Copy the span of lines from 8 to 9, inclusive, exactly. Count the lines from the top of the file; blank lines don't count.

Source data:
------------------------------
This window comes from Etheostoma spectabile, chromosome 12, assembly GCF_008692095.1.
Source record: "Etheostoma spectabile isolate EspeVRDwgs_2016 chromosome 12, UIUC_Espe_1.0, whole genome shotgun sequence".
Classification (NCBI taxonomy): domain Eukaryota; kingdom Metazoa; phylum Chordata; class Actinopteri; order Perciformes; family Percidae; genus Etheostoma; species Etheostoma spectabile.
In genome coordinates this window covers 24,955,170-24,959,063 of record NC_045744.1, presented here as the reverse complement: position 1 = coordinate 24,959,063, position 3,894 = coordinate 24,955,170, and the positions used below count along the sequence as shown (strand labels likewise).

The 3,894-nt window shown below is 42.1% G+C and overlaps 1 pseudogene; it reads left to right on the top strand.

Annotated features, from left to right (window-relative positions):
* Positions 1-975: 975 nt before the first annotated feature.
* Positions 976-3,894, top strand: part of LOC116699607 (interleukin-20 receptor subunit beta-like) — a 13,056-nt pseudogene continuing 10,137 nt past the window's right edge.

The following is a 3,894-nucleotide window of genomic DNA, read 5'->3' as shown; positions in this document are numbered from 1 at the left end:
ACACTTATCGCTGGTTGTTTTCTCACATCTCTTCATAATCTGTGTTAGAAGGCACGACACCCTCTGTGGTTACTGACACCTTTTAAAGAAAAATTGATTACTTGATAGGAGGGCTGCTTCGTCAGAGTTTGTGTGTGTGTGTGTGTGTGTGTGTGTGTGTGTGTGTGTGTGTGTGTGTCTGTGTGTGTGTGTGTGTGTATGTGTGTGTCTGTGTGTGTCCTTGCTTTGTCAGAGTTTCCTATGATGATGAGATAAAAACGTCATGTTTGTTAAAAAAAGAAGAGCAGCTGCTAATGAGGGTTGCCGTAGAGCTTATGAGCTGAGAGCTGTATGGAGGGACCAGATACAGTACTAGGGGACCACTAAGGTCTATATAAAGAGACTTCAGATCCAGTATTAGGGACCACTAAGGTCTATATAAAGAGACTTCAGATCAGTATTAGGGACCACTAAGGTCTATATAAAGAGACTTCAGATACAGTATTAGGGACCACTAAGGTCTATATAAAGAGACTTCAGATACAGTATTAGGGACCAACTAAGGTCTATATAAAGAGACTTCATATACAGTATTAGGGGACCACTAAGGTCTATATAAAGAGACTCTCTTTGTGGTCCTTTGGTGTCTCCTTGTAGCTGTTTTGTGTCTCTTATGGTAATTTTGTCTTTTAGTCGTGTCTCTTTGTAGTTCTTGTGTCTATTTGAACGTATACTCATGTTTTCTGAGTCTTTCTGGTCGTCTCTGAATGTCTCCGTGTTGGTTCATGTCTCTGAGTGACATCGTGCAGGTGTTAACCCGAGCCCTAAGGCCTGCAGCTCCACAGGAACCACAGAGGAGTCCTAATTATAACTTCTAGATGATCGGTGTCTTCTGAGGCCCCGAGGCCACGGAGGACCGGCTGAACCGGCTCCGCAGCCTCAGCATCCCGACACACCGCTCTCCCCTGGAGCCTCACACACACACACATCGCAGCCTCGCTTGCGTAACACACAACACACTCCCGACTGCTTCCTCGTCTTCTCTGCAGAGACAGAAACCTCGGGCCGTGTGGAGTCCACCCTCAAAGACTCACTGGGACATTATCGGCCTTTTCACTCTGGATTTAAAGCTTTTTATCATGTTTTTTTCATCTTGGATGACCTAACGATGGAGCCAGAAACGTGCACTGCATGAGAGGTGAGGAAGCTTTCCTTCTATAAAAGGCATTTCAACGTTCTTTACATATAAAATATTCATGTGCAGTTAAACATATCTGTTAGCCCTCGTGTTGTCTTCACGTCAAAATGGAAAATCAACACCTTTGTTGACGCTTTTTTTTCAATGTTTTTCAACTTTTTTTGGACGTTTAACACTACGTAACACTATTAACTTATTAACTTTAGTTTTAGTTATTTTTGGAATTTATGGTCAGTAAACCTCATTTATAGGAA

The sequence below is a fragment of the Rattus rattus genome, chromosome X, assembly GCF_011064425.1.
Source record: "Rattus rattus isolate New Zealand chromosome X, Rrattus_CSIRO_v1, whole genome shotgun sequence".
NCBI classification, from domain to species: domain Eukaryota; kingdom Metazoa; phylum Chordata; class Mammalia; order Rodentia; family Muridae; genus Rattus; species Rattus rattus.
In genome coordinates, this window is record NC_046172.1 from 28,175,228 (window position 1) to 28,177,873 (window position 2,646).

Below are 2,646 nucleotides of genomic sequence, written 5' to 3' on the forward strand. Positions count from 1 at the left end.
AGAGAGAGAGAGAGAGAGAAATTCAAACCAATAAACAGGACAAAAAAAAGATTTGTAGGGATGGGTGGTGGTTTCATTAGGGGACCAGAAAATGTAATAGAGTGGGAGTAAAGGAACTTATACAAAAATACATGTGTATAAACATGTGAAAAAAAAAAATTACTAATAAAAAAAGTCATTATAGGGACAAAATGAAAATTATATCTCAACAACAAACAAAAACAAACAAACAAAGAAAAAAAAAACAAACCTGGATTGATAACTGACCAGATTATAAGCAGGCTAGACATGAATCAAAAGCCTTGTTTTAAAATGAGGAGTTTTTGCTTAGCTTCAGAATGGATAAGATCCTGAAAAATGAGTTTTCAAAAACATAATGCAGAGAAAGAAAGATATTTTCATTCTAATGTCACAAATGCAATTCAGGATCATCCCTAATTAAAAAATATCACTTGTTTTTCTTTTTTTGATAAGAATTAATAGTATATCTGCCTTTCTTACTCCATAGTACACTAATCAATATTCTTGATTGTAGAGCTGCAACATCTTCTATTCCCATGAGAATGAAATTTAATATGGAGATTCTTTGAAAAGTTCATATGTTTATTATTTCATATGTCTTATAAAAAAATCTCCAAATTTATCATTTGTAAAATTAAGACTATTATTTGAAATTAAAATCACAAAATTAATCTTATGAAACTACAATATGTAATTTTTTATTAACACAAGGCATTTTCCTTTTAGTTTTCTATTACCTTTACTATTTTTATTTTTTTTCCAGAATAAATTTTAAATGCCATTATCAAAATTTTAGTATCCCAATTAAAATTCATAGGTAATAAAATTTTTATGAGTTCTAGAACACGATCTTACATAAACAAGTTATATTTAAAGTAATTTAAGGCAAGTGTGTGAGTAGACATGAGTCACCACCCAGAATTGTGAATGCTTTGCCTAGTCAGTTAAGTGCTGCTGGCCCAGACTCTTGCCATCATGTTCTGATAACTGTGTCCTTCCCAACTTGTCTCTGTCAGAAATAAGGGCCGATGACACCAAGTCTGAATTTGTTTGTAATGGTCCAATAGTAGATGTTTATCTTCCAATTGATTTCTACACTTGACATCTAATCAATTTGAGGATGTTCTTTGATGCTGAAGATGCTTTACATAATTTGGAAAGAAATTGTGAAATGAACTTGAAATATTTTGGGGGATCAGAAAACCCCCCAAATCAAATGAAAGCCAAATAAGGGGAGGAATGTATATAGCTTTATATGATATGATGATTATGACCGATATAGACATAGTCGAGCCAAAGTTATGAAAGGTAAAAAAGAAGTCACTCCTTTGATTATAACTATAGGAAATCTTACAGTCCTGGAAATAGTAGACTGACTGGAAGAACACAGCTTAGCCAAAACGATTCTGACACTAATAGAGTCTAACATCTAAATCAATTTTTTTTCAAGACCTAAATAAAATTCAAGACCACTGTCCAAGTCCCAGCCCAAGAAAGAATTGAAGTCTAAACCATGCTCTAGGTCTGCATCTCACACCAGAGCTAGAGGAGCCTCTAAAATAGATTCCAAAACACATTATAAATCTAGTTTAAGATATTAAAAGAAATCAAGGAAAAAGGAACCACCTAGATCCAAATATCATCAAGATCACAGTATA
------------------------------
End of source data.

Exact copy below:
* Positions 976-3,894, top strand: part of LOC116699607 (interleukin-20 receptor subunit beta-like) — a 13,056-nt pseudogene continuing 10,137 nt past the window's right edge.

The following is a 3,894-nucleotide window of genomic DNA, read 5'->3' as shown; positions in this document are numbered from 1 at the left end: